... undulations, with gravelly hills, rising above valleys filled with clay, and both alike favourable to the growth of woods. Fossils of belemnite, cockles (cardium), and lamp-shells (terebratula) have been found in the chalk, and numerous echini, with the pentagon star on their base, are picked up in the gravels and called by the country people Shepherds' Crowns—or even fossil toads. Large boulder stones are also scattered about the country, exercising the minds of some observers, who saw in certain of them Druidical altars, with channels for the flow of the blood, while others ...
— John Keble's Parishes • Charlotte M Yonge

... rapid way in which German mines are being planted in these waters," Dave told his brother officers, "I am satisfied that the enemy submarines do not usually go all the way back to the base port. I believe that the mine-layers are often met by other craft that supply them with mines, and that the submarine mine-layers return quickly to the job of planting mines. Now, the sea area in which the mines are planted ...
— Dave Darrin After The Mine Layers • H. Irving Hancock

... of evening. There was a little mist on the water, and he stood watching the waves tossing in the mist thinking that it were well that he had left home—if he had stayed he would have come to accept all the base moral coinage in circulation; and he stood watching the green waves tossing in the mist, at one moment ashamed of what he had done, at the next overjoyed ...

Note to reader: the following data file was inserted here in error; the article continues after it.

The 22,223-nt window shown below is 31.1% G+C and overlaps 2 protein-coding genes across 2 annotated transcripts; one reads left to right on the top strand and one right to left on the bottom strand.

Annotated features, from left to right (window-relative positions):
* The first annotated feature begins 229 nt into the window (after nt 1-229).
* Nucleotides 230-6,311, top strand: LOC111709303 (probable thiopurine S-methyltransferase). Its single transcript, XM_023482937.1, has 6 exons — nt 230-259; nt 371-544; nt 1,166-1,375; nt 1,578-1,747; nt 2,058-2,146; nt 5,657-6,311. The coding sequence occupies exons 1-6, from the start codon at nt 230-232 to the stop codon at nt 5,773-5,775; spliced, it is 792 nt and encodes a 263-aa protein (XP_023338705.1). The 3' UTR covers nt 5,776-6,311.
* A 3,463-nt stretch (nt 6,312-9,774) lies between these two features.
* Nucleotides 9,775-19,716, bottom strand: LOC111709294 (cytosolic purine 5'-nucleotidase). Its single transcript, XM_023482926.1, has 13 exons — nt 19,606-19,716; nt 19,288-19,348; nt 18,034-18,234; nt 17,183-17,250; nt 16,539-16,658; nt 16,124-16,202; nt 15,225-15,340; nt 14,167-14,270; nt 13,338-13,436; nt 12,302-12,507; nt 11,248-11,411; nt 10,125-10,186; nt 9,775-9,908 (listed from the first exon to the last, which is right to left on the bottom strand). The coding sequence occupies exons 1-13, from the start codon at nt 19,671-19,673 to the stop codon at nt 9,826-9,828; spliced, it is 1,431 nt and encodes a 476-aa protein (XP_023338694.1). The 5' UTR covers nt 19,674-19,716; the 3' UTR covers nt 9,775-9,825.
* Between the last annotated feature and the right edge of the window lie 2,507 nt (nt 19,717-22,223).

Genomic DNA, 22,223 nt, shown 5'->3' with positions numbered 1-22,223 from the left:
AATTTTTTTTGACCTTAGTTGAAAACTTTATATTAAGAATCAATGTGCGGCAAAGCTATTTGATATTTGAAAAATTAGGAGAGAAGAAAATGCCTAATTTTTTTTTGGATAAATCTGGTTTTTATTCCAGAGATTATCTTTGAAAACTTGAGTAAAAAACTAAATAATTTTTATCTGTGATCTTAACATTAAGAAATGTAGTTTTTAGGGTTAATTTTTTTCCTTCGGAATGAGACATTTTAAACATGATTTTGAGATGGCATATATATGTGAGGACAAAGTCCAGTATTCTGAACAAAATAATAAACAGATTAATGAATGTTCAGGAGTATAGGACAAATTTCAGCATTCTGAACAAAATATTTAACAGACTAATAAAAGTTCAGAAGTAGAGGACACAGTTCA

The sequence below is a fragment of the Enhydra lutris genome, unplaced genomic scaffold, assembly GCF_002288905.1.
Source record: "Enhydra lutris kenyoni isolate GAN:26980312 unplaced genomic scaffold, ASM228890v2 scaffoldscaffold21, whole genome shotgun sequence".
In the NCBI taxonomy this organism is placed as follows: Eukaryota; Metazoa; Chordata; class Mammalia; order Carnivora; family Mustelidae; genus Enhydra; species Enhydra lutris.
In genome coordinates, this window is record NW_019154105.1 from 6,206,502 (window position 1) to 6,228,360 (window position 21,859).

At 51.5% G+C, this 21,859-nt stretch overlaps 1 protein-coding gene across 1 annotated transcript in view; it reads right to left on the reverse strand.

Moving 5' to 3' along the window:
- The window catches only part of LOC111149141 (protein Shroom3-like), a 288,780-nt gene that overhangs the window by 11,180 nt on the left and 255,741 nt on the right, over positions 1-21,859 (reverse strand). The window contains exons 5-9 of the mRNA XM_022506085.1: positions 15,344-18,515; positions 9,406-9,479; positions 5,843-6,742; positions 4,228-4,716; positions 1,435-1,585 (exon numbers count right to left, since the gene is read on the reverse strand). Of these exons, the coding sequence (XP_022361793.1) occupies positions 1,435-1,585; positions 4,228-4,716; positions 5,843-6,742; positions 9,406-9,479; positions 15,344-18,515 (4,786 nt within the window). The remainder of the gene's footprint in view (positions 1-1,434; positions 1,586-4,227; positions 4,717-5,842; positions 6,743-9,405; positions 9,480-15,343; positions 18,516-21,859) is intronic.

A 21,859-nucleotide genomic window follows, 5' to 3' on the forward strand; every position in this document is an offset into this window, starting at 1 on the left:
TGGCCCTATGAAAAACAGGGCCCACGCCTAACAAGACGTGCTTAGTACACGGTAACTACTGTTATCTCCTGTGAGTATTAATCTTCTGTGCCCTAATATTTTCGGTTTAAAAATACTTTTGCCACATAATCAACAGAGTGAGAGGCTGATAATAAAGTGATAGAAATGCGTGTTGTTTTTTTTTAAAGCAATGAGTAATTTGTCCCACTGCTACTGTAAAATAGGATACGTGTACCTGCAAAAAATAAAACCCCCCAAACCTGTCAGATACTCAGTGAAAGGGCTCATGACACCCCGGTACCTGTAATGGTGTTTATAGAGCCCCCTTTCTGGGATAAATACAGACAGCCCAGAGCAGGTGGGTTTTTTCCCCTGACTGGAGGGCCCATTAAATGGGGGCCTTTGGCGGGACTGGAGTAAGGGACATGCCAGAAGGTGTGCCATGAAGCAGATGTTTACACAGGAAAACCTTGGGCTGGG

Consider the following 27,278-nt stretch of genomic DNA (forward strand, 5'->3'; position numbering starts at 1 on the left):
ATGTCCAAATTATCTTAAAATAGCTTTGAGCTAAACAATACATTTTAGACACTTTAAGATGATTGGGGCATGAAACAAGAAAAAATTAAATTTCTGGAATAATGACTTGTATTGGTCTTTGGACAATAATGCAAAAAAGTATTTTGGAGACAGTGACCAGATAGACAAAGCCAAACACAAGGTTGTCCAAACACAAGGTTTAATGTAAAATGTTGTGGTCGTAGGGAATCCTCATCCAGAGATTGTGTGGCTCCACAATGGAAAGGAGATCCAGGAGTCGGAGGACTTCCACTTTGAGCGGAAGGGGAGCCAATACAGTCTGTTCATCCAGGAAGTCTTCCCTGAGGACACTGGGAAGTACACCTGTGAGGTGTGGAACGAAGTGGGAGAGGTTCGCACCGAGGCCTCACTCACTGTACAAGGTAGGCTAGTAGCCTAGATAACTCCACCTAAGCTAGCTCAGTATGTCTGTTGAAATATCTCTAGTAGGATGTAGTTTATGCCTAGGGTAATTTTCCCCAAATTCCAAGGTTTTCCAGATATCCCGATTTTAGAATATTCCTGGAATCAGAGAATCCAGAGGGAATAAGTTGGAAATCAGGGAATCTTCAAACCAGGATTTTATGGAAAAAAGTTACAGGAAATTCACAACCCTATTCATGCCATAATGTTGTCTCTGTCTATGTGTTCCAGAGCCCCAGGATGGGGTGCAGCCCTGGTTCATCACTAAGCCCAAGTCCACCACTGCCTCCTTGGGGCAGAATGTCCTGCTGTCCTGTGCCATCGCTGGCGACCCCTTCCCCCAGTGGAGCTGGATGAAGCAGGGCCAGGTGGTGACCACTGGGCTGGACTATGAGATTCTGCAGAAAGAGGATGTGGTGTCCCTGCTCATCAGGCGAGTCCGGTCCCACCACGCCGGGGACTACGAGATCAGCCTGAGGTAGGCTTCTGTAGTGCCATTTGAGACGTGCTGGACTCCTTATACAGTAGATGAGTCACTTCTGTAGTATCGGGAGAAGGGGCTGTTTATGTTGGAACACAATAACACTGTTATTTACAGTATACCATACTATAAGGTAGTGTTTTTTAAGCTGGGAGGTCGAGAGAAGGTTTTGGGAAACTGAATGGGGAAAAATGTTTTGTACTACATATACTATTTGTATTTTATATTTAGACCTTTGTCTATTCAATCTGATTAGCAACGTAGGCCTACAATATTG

— The Untilled Field • George Moore

... goodness and wisdom of the father of all. "Not yet," is the reply. "In the newborn rapture of youth they dream that they are like unto the gods. Not till they need thee will they listen to thy words. Leave them to their own life!" In the second Scene, we see Prometheus in a valley at the base of Olympus, surrounded by the new race of animated beings engaged in business or pleasure. There follow three brief Scenes which are meant to depict the dawnings of human consciousness and the conditions under which life is to be lived. To one he ...
— The Youth of Goethe • Peter Hume Brown

... length to shave Broadbottomed, pink from nape to base, Knows the female temperament And wipes the ...
— Poems • T. S. [Thomas Stearns] Eliot